Yes, I read about the hype when Jobs announced the new phone last month. Yes, the phone looked nice, but it didn’t occur to me to get one. And then, this past Tuesday morning, I arrived early for a meeting at the building on the corner of 59th Street and 5th Avenue – the site of the world’s busiest Apple store. I decided to go in for a few minutes to warm up. While inside, I checked out a demo of the iPhone and its functions and features. I was impressed, to say the least. The iPhone is the direction that phones are heading and I wanted in. Yet, I’m not one of those guys who loves Apple. I have an iPod and enjoy it, but I am loyal to PCs for my computing needs. Once the iPhone (or whatever else it may be called depending on the dispute with Cisco) comes out, it will only be a matter of months before the big cell phone manufacturers come out with something similar available on the major service providers. The price may be steep, but if all of the iPhone’s bells and whistles work as well as they did on that demo I saw, the price may be worth it. I am not the only one to think this, but this phone will revolutionize cell phones as we know it. And once I have more options and lower prices, I will be ready to jump in.

Every Four Years

Every four years the world comes together to dance, cheer (and this year, blow on their vuvuzelas) and watch soccer. While the matches are fun to watch, the nationalism and pride displayed is usually just as entertaining. Last Wednesday I took a break to watch the U.S. tie Slovenia in an exciting game. I spent the morning with a colleague from work at an Irish pub in Manhattan. What an atmosphere! I was high-fiving guys in business suits that I have never met before and will never see again. In that moment, when the U.S. tied up the game, it doesn’t matter where I was from, what my last name was or where I worked. I was an American cheering for Team U.S.A. and that is all that mattered.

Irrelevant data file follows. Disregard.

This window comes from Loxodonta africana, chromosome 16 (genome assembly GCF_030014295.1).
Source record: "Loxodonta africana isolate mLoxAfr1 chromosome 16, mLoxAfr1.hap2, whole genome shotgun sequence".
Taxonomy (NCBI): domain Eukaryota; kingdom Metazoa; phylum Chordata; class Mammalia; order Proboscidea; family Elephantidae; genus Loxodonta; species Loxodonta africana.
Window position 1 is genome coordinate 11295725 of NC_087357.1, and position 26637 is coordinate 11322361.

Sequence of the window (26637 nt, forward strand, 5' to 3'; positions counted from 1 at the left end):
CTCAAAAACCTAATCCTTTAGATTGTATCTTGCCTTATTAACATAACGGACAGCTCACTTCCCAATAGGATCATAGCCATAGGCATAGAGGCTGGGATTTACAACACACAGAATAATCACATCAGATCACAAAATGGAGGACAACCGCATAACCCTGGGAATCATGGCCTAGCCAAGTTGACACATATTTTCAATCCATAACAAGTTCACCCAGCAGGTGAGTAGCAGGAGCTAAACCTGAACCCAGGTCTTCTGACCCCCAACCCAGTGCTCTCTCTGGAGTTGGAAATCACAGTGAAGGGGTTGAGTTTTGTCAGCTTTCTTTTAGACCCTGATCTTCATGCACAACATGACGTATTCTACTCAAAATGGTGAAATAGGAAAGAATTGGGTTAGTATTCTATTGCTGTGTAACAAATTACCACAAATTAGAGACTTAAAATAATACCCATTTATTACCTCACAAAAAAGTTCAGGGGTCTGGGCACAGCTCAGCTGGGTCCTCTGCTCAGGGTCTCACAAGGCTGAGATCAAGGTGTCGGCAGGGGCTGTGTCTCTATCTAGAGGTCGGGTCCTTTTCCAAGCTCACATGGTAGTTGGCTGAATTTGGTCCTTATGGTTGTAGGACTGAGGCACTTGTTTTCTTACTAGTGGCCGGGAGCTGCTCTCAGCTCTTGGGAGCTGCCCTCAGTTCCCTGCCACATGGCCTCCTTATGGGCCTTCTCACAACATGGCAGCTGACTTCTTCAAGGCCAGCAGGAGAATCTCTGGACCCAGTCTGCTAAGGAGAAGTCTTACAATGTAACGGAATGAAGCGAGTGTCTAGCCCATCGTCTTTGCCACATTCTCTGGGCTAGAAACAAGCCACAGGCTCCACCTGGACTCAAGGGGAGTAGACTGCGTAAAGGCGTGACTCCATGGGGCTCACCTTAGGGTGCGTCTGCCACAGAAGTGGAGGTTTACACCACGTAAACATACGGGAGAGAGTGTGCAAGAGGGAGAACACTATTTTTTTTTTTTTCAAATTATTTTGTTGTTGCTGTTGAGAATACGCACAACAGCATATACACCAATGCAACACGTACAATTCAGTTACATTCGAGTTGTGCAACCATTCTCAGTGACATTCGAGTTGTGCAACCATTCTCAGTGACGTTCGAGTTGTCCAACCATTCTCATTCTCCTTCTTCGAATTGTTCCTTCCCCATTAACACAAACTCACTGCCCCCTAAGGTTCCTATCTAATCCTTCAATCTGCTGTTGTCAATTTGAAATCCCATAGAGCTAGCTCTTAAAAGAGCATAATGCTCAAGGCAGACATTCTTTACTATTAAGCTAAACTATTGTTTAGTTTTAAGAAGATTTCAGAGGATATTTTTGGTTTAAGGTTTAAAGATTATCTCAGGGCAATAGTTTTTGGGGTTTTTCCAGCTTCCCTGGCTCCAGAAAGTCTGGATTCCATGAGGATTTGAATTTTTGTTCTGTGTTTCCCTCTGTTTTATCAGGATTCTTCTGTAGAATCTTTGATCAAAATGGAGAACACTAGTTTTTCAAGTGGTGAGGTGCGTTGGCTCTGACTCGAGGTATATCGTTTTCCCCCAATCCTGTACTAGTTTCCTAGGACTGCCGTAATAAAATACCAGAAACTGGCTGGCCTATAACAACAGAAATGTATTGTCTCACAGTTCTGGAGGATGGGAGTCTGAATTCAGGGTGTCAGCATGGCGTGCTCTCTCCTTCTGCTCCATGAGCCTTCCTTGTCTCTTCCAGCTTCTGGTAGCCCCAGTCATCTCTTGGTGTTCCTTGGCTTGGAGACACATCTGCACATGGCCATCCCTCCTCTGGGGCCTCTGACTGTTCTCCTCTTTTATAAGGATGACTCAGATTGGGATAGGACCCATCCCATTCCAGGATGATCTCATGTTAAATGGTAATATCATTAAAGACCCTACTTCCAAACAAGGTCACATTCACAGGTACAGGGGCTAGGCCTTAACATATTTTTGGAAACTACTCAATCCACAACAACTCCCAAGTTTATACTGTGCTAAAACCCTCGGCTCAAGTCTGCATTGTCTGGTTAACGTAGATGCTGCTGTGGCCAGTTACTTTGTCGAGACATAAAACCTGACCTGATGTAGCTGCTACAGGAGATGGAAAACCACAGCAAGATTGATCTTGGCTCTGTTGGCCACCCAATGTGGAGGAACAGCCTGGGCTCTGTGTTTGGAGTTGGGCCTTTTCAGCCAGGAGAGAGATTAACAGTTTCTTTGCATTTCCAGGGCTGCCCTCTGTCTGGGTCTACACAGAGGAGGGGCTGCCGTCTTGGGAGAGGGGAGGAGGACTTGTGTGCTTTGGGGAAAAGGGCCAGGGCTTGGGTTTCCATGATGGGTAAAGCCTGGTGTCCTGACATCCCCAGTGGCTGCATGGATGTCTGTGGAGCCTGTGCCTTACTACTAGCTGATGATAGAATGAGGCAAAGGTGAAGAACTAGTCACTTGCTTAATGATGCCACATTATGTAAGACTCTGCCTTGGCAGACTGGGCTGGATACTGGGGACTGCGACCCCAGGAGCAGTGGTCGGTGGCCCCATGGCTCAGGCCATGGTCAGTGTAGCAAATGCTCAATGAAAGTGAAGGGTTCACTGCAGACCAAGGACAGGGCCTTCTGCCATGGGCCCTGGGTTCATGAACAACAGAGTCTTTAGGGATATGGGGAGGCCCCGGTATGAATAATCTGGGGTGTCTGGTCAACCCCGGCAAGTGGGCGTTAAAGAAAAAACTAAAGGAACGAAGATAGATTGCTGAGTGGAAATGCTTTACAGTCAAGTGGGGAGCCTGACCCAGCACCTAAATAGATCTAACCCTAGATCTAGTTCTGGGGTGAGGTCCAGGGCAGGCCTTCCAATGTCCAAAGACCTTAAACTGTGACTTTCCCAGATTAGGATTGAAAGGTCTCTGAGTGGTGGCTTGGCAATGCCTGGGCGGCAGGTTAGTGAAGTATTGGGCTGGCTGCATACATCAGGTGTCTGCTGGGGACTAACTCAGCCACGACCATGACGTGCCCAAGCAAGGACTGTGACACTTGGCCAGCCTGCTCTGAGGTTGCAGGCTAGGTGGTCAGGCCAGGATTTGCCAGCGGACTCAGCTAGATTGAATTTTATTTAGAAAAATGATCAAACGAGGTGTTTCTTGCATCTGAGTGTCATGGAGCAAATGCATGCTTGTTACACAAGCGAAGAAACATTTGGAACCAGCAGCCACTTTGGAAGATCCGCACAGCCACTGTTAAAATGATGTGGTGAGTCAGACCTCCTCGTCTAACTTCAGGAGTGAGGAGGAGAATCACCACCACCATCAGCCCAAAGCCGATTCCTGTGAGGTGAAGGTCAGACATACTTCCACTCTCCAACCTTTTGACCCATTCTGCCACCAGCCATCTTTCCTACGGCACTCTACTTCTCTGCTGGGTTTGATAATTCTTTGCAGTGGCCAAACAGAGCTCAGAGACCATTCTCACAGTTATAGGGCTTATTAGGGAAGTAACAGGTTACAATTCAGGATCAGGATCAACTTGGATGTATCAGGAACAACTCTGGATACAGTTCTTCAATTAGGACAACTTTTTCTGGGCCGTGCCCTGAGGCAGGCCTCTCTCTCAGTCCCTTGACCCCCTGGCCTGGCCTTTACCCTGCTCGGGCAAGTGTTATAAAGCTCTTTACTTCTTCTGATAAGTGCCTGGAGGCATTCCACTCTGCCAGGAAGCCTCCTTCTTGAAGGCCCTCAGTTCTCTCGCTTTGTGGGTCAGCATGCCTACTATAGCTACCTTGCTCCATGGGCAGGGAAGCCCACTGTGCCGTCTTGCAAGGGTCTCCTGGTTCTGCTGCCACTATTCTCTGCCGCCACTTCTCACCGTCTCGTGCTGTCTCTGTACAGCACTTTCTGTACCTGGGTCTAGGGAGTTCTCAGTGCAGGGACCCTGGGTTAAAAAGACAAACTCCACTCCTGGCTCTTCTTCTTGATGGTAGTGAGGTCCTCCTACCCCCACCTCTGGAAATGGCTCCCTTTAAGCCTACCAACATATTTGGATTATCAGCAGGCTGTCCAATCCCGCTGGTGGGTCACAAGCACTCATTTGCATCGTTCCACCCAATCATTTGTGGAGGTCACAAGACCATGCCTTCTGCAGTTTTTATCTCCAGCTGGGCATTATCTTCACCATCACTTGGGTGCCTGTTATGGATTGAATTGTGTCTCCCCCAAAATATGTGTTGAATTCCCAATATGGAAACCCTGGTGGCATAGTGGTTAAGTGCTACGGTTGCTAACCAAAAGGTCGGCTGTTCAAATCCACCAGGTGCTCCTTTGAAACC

In cheering for the U.S. last week, I was brought back to the 2002 World Cup when I was in college in Hawaii. It’s one thing to watch a good match between, say, South Korea and Ghana, but it’s another experience to watch that same match with people from South Korea and Ghana. It was an incredible experience given the extremely international environment I was in at the time. Each night I would get together with a group of guys at 10:00 pm in the dorm lounge and stay up late into the night watching matches. As we sat there and watched, cheered and bonded, national pride was displayed from countries around the world. It was truly a once in a lifetime event (until I can one day attend the World Cup). Go USA.

A Tribute to Ken Griffey Jr.

There was a time when baseball was a big part of my life. I remember being in fifth grade in suburban Seattle. The talk of the town centered on The Kid, the Mariners’ 18 year old rookie outfielder Ken Griffey Jr. Following in his father’s footsteps as a major league baseball player, Griffey Jr. entered the scene with the expectations of a city on his shoulders. I was a fan immediately. When my dad and I discovered he would be signing autographs for the public one day, he took me to join the throngs of people in line to meet Griffey Jr. For whatever reason that day he showed up late and I was too far back in line to make it to his table before he had to leave. When we left, I was without his autograph and a disappointed. As was my dad. He couldn’t believe that a role model (back when athletes could be considered role models) could be so arrogant to not have the decency to show up on time or finish the task at hand. He put his thoughts in a letter and mailed it to the Seattle Mariners (how did people obtain information in the pre-Internet era?). Lo and behold, a few weeks later a poster of Ken Griffey Jr. personally autographed by him shows up on our door step. I was proud to own that poster and hung it in my room for years afterwards.

When I moved out of the house at the age of 18 I gave the poster to my younger brother, who swears he has no idea where it is now. It truly is a shame. As Ken Griffey Jr. announced his retirement this week from the same team where his career started 22 years ago, I am reminded of a baseball player for the record books, a home run slugger that was never once implicated in the steroid scandal. A baseball player that stopped to sign a poster and respond to a letter twenty years ago. Thanks, Ken, for the poster and thanks for the baseball memories.